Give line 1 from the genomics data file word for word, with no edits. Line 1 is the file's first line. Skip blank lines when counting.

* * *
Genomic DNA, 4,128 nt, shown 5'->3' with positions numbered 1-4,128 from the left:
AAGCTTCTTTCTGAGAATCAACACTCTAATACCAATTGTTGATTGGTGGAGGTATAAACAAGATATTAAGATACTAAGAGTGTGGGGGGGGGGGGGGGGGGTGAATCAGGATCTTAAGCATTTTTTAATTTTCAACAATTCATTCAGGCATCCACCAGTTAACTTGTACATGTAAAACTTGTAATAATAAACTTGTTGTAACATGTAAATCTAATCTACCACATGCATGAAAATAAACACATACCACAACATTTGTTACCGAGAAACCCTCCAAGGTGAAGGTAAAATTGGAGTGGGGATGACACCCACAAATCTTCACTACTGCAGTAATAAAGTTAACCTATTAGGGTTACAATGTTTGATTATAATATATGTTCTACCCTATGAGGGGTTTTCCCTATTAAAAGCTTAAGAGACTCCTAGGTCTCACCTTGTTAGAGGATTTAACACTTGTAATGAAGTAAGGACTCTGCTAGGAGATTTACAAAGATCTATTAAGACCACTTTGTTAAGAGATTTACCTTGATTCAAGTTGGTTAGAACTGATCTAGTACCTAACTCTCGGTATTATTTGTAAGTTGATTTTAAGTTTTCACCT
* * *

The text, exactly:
Genomic DNA, 4,128 nt, shown 5'->3' with positions numbered 1-4,128 from the left: